In most versions of J.M. Barrie's tale, Peter and Wendy, the guardian fairy Tinker Bell is Peter's aide de camp, as well as constant companion. The Disney version of the character, however, expanded her story greatly, giving her several films, friends, a sister, and adventures all of her own...

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Originally, I thought Tinker Bell was the fairy born of Peter's first laugh, hence why she was so attached to him. The aforementioned series, however, proves that not to be the case.

How then did Tinker Bell become the personal Fairy of the boy Prince of Neverland?

And at what point (as in how long before his adventure meeting Wendy, John, and Michael) did she join him?

  • 1
    The 2008 film series doesn't contain Peter at all. It would appear that she met him afterwards, which isn't surprising since the show was considered to be a "prequel" to Peter Pan and its sequel
    – Valorum
    Jul 23 '20 at 20:33
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    Note that in Barrie's novel Peter specifically refutes Tinkerbell being the fairy born from his laugh - he tells her it is impossible, as he is male and she is female.
    – Showsni
    Jul 24 '20 at 8:46
  • @Showsni Been years since I read the novel, but I vaguely remember something like that. Still, that makes even less sense then as to why Tink is so ... I don't know, particularly possessive, I guess....when it comes to Peter.
    – Russhiro
    Jul 24 '20 at 11:51

Sticking strictly to the Disney version of events, we learn of Tinkerbell and Peter's first meeting in the Disney Fairies tie-in novel The Trouble with Tink. There's no specific timescale given other than that it happened after the events of the Fairies films, presumably to stop them painting themselves into a corner if they decide to continue making Fairies-branded Tinker Bell films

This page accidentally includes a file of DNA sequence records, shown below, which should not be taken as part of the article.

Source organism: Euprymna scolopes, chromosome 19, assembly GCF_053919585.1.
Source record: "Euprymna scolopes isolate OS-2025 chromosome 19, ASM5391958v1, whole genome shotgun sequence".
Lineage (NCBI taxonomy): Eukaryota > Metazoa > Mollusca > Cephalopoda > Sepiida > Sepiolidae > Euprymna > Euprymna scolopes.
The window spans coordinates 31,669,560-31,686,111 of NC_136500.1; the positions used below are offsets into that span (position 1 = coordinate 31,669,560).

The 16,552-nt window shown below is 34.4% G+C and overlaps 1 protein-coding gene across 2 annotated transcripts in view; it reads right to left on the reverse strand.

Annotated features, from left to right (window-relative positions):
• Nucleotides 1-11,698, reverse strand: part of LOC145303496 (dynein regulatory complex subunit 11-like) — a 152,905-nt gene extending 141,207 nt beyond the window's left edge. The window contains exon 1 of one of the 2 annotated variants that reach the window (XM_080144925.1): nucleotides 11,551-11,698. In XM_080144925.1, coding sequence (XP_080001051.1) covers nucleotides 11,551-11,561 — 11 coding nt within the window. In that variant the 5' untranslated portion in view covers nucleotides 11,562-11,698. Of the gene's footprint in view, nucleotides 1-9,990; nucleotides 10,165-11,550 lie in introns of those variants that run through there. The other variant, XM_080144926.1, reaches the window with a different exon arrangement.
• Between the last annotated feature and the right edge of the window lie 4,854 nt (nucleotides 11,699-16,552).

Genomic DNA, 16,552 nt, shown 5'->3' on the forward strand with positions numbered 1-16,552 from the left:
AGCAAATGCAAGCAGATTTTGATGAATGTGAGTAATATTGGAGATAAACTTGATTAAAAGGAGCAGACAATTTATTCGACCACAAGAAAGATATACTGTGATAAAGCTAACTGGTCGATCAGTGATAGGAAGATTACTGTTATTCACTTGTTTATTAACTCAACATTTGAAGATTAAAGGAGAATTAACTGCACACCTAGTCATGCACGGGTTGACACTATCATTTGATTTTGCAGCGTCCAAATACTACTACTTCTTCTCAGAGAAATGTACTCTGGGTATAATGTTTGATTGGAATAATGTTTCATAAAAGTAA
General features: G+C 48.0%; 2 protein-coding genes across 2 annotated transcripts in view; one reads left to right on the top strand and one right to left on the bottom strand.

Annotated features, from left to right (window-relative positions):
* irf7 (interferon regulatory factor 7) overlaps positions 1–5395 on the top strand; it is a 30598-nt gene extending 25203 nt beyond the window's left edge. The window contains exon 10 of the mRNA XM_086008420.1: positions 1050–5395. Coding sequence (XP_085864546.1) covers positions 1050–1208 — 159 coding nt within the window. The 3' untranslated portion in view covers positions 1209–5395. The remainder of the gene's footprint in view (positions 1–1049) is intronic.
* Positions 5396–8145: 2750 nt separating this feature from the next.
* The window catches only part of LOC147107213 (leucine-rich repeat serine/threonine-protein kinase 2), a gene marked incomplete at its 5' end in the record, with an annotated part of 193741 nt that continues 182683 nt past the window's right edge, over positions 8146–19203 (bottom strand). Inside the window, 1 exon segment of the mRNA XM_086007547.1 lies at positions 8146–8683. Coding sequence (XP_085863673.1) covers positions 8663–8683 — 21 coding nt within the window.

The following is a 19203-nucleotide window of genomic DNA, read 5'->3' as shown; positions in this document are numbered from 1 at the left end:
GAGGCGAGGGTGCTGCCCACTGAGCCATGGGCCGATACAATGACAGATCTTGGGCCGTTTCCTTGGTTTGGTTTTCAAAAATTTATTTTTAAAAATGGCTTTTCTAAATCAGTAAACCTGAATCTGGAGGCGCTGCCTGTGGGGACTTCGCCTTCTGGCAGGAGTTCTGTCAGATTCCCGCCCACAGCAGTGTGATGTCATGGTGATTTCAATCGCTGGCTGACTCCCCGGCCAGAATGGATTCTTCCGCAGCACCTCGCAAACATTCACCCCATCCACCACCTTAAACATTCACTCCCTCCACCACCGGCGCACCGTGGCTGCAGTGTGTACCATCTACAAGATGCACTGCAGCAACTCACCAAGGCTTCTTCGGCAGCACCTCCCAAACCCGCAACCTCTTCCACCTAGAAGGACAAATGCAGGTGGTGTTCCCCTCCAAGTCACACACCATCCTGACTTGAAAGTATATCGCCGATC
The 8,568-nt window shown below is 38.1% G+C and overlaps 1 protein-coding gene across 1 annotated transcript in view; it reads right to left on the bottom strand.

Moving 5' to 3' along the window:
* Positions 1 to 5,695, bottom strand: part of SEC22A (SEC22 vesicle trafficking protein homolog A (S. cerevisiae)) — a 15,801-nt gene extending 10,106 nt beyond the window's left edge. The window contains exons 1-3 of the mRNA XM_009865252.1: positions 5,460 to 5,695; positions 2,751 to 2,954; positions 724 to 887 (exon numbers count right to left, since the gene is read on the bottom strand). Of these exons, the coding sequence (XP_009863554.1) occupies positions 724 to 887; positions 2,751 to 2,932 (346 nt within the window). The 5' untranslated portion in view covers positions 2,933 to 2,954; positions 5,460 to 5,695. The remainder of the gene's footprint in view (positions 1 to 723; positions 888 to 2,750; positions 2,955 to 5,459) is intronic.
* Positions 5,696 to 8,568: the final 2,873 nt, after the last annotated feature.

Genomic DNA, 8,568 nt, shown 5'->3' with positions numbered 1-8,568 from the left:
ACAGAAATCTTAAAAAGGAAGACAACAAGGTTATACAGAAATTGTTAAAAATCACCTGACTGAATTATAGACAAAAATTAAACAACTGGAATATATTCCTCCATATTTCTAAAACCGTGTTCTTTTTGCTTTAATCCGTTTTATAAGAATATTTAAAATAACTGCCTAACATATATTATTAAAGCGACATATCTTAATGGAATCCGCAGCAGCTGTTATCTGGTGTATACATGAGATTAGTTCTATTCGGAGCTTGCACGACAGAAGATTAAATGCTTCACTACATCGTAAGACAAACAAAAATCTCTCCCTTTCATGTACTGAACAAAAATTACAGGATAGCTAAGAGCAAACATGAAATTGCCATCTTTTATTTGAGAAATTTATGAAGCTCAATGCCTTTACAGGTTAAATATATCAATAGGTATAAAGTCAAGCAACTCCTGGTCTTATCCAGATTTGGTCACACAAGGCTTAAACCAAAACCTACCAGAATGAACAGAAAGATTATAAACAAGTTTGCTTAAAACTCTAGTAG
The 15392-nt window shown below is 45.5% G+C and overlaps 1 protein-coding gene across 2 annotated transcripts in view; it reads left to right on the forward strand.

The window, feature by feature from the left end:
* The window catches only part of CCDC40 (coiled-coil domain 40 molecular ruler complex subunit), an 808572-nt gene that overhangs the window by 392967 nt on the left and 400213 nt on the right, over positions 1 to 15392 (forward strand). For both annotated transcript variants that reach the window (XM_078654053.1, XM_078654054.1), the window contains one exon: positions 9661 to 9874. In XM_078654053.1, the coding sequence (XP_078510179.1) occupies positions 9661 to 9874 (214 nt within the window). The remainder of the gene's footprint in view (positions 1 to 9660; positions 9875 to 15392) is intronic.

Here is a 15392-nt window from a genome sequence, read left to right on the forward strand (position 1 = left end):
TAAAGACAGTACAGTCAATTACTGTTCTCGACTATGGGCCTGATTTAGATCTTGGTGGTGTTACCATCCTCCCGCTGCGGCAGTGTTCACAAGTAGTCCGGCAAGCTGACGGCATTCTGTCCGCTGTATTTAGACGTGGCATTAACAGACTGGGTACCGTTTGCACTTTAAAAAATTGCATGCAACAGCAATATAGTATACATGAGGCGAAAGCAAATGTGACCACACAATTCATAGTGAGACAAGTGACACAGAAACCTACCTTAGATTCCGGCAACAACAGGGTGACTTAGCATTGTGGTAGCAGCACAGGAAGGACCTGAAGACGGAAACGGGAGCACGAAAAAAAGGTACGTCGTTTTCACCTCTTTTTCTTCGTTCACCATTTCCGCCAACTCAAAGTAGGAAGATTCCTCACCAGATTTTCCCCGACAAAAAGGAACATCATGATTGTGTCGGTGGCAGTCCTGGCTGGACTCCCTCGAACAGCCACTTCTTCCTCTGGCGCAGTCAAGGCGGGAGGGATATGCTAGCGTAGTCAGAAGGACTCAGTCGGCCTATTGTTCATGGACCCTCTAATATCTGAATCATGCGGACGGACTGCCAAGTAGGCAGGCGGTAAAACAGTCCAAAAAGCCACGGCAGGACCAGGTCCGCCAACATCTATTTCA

“A shark’s tooth,” Peter replied, just a bit smugly. “Isn’t it swell? I’m going to put it on a string and make a necklace.”

“The first time I met Peter, he was trying to steal a shark’s tooth,” Tink explained to Terence.

“That’s right!” exclaimed Peter. “I’d made a bet with the boys that I could steal a tooth from a live shark. I built a small raft out of birchwood and was paddling out to sea…”

From the way he began, Terence could tell that Peter had told this story many times before, and that he loved telling it.

“I had just paddled beyond the reef,” Peter continued, “when I felt something bump the underside of my raft.”

“The shark?” asked Terence.

Peter nodded. “He was looking for his lunch. But he didn’t know that I was looking for him, too!”

“How did you plan to get his tooth?” Terence asked.

“I meant to stun him with my oar, then steal the tooth while he was out cold,” said Peter. “But he was bigger than I’d thought, and before I knew it, he’d bitten my little raft right in half! I was sinking fast, and it looked like the end for me, when suddenly I heard a jingling sound over my head. I looked up and there was Tinker Bell. She yelled down at me…”

“‘Fly, silly boy!’” Tink and Peter cried together. They laughed, remembering.

“But I didn’t know how to fly,” Peter told Terence. “So Tink taught me how, right then and there. She sprinkled some fairy dust on me, and before I knew it, I’d zipped up into the air, out of the shark’s reach. Boy, was he mad!”

  • Yes, it was the Disney version I was referring to, as it's not quite consistent with Barrie's original canon. The Fox Peter PAn and the Pirates version implied that PEter had been essentially raised, at least partly, by the fairies and was well regarded by King Oberon and Queen Titania. This is a little anti-climactic, but answers it perfectly; thanks V.
    – Russhiro
    Jul 23 '20 at 23:07

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